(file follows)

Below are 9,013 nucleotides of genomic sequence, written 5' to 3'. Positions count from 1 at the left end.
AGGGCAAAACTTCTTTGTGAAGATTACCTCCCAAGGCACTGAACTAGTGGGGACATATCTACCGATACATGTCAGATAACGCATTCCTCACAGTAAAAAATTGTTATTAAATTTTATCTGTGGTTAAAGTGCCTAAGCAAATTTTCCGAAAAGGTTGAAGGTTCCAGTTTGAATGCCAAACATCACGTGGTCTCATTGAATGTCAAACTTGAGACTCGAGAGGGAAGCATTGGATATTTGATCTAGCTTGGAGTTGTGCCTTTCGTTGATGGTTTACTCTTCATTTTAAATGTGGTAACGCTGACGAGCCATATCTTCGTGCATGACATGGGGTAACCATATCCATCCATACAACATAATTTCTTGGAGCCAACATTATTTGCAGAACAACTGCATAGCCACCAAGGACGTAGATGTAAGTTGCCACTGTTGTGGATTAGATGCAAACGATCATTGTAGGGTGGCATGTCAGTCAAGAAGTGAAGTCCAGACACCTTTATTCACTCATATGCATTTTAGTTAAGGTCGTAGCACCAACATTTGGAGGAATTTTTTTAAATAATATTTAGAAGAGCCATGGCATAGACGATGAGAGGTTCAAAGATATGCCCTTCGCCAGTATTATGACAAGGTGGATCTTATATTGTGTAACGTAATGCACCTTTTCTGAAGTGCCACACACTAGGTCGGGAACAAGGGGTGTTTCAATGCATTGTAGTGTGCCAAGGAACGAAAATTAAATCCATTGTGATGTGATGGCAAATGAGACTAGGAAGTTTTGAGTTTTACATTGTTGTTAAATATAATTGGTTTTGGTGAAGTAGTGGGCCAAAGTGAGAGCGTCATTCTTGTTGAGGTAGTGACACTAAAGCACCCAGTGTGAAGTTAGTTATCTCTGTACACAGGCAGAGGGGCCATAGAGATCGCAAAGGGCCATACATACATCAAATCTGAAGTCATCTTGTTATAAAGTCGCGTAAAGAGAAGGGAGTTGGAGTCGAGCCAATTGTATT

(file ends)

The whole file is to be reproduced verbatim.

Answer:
Below are 9,013 nucleotides of genomic sequence, written 5' to 3'. Positions count from 1 at the left end.
AGGGCAAAACTTCTTTGTGAAGATTACCTCCCAAGGCACTGAACTAGTGGGGACATATCTACCGATACATGTCAGATAACGCATTCCTCACAGTAAAAAATTGTTATTAAATTTTATCTGTGGTTAAAGTGCCTAAGCAAATTTTCCGAAAAGGTTGAAGGTTCCAGTTTGAATGCCAAACATCACGTGGTCTCATTGAATGTCAAACTTGAGACTCGAGAGGGAAGCATTGGATATTTGATCTAGCTTGGAGTTGTGCCTTTCGTTGATGGTTTACTCTTCATTTTAAATGTGGTAACGCTGACGAGCCATATCTTCGTGCATGACATGGGGTAACCATATCCATCCATACAACATAATTTCTTGGAGCCAACATTATTTGCAGAACAACTGCATAGCCACCAAGGACGTAGATGTAAGTTGCCACTGTTGTGGATTAGATGCAAACGATCATTGTAGGGTGGCATGTCAGTCAAGAAGTGAAGTCCAGACACCTTTATTCACTCATATGCATTTTAGTTAAGGTCGTAGCACCAACATTTGGAGGAATTTTTTTAAATAATATTTAGAAGAGCCATGGCATAGACGATGAGAGGTTCAAAGATATGCCCTTCGCCAGTATTATGACAAGGTGGATCTTATATTGTGTAACGTAATGCACCTTTTCTGAAGTGCCACACACTAGGTCGGGAACAAGGGGTGTTTCAATGCATTGTAGTGTGCCAAGGAACGAAAATTAAATCCATTGTGATGTGATGGCAAATGAGACTAGGAAGTTTTGAGTTTTACATTGTTGTTAAATATAATTGGTTTTGGTGAAGTAGTGGGCCAAAGTGAGAGCGTCATTCTTGTTGAGGTAGTGACACTAAAGCACCCAGTGTGAAGTTAGTTATCTCTGTACACAGGCAGAGGGGCCATAGAGATCGCAAAGGGCCATACATACATCAAATCTGAAGTCATCTTGTTATAAAGTCGCGTAAAGAGAAGGGAGTTGGAGTCGAGCCAATTGTATT